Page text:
Archive for July, 2011

Plumbers & Cops: Can the Debt Ceiling be Fixed?

The ceiling is leaking, but it’s unclear whether it will be repaired? Rather than fix the seeping fiscal problem, Democrats and Republicans have stared at the leaky ceiling and periodically applied debt ceiling patches every year or two by raising the limit. Nanosecond debt ceiling coverage has reached a nauseating level, but this issue has been escalating for many months. Last fall, politicians feared their long-term disregard of fiscally responsible policies could lead to a massive collapse in the financial ceiling protecting us, so the President called in the bipartisan plumbers of Alan Simpson & Erskine Bowles to fix the leak. The commission swiftly identified the problems and came up with a deep, thoughtful plan of action. Unfortunately, their recommendations were abruptly dismissed and Washington fell back into neglect mode, choosing instead to bicker like immature teenagers. The result: poisonous name calling and finger pointing that has placed Washington politicians one notch above Cuba’s Fidel Castro, Venezuela’s Hugo Chavez, and Iran’s Mahmoud Ahmadinejad on the list of the world’s most hated leaders. Strategist Ed Yardeni captured the disappointment of American voters when he mockingly states, “The clowns in Washington are making people cry rather than laugh.”

Although despair is in the air and the outlook is dour, our government can redeem itself with the simple passage of a debt ceiling increase, coupled with credible spending reduction legislation (and possibly “revenue enhancers” – you gotta  love the tax euphimism).

The Elephant in the Room

Our country’s spending problems is nothing new, but the 2008-2009 financial crisis merely amplified and highlighted the severity of the problem. The evidence is indisputable – we are spending beyond our means:

Source: scottgrannis.blogspot.com

If the federal spending to GDP chart is not convincing enough, then review the following graph:

Source: blog.yardeni.com – A graph a first grader could understand.

You don’t need to be a brain surgeon or rocket scientist to realize government expenditures are massively outpacing revenues (tax receipts). Expenditures need to be dramatically reduced, revenues increased, and/or a combination thereof. Applying for a new credit card with a limit to spend more isn’t going to work anymore – the lenders reviewing those upcoming credit applications will straightforwardly deny the applications or laugh at us as they gouge us with prohibitively high borrowing costs. The end result will be the evaporation of entitlement programs as we know them today (including Medicare and Social Security). For reference of exploding borrowing costs, please see Greek interest rate chart below. The mathematical equation for the Greek financial crisis (and potentially the U.S.) is amazingly straightforward…Loony Spending + Looney Politicians = Loony Interest Rates.

Source: Bloomberg.com via Wikipedia.com

To illustrate my point further, imagine the government owning a home with a mortgage payment tied to a 2.5% interest rate (a tremendously low, average borrowing cost for the U.S. today). Now visualize the U.S. going bankrupt, which would then force foreign and domestic lenders to double or triple the rates charged on the mortgage payment (in order to compensate the lenders for heightened U.S. default risk). Global investors, including the Chinese, are pointing a gun at our head, and if a political blind eye on spending continues, our foreign brethren who have provided us with extremely generous low priced loans will not be bashful about pulling the high borrowing cost trigger. The ballooning mortgage payments resulting from a default would then break an already unsustainably crippling budget, and the government would therefore be placed in a position of painfully slashing spending. Too extreme a shift towards austerity could spin a presently wobbling economy into chaos. That’s precisely the situation we face under a no-action Congressional default (i.e., no fix by August 2nd or shortly thereafter).  To date, the Chinese have collected their payments from us with a nervous smile, but if the U.S. can’t make some fiscally responsible choices, our Asian Pacific pals will be back soon with a baseball bat to collect.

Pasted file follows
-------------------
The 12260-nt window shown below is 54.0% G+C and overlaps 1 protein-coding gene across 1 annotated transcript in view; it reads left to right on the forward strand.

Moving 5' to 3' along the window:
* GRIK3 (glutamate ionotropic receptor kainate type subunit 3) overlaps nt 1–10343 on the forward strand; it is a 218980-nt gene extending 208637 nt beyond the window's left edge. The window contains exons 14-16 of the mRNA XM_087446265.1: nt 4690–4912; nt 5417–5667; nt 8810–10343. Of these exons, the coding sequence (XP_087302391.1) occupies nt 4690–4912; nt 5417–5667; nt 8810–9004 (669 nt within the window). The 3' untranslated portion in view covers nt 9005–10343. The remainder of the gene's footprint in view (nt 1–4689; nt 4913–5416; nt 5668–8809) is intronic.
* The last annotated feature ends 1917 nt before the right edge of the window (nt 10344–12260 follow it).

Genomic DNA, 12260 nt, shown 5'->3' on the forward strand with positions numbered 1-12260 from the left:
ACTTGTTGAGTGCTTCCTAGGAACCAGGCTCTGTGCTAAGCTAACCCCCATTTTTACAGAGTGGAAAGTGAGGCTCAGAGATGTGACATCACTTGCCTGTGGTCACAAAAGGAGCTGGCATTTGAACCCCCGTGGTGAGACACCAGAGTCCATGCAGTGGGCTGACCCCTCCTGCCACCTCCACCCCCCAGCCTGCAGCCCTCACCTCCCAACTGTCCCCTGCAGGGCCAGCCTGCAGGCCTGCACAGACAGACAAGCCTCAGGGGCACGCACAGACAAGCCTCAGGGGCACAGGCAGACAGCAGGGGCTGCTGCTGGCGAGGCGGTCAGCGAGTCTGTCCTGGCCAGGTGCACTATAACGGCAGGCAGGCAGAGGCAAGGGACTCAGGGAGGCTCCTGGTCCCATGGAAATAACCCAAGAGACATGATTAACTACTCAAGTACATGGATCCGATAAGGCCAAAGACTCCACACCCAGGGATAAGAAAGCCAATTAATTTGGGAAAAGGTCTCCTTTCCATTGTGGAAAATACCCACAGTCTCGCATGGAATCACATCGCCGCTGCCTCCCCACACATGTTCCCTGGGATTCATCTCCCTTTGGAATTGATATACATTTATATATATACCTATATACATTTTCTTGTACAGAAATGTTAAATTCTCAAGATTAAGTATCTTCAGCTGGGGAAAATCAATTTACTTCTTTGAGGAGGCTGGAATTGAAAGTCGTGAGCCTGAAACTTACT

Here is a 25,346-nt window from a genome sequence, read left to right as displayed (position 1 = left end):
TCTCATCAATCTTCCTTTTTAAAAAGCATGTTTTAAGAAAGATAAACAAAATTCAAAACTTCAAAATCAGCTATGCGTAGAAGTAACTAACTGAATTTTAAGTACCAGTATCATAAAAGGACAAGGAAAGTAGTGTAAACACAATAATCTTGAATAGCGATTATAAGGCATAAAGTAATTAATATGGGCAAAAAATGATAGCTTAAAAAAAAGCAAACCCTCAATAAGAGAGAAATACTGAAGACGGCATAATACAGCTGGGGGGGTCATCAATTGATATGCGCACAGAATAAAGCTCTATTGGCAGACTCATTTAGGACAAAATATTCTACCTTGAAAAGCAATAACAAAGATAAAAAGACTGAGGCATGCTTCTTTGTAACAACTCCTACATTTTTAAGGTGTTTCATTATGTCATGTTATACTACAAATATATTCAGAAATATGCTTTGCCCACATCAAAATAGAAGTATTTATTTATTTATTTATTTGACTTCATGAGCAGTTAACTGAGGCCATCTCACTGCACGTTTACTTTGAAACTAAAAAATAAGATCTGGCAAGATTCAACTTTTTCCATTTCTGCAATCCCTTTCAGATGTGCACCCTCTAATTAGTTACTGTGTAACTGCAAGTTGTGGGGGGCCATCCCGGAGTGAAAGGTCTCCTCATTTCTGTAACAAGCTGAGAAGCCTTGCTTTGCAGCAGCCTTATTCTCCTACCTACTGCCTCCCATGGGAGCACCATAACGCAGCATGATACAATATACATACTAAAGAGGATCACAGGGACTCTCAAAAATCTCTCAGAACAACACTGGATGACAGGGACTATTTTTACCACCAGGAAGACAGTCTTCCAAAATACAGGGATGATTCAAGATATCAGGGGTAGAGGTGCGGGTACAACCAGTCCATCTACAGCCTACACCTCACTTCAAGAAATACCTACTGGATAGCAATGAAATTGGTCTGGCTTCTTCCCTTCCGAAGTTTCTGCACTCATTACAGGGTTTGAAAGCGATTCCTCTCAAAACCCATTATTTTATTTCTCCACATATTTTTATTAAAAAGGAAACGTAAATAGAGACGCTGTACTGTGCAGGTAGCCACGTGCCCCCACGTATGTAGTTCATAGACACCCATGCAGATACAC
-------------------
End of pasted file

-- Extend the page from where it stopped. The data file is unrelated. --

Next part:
The Cops to the Rescue

Any parent knows disciplining teenagers doesn’t always work out as planned. With fiscally irresponsible spending habits and debt load piling up to the ceiling, politicians are stealing the prospects of a brighter future from upcoming generations. The good news is that if the politicians do not listen to the parental voter cries for fiscal sanity, the capital market cops will enforce justice for the criminal negligence and financial thievery going on in Washington. Ed Yardeni calls these capital market enforcers the “bond vigilantes.” If you want proof of lackadaisical and stubborn politicians responding expeditiously to capital market cops, please hearken back to September 2008 when Congress caved into the $700 billion TARP legislation, right after the Dow Jones Industrial average plummeted 777 points in a single day.

Who exactly are these cops? These cops come in the shape of hedge funds, sovereign wealth funds, pension funds, endowments, mutual funds, and other institutional investors that shift their dollars to the geographies where their money is treated best. If there is a perceived, heightened risk of the United States defaulting on promised debt payments, then global investors will simply take their dollar-denominated investments, sell them, and then convert them into currencies/investments of more conscientious countries like Australia or Switzerland.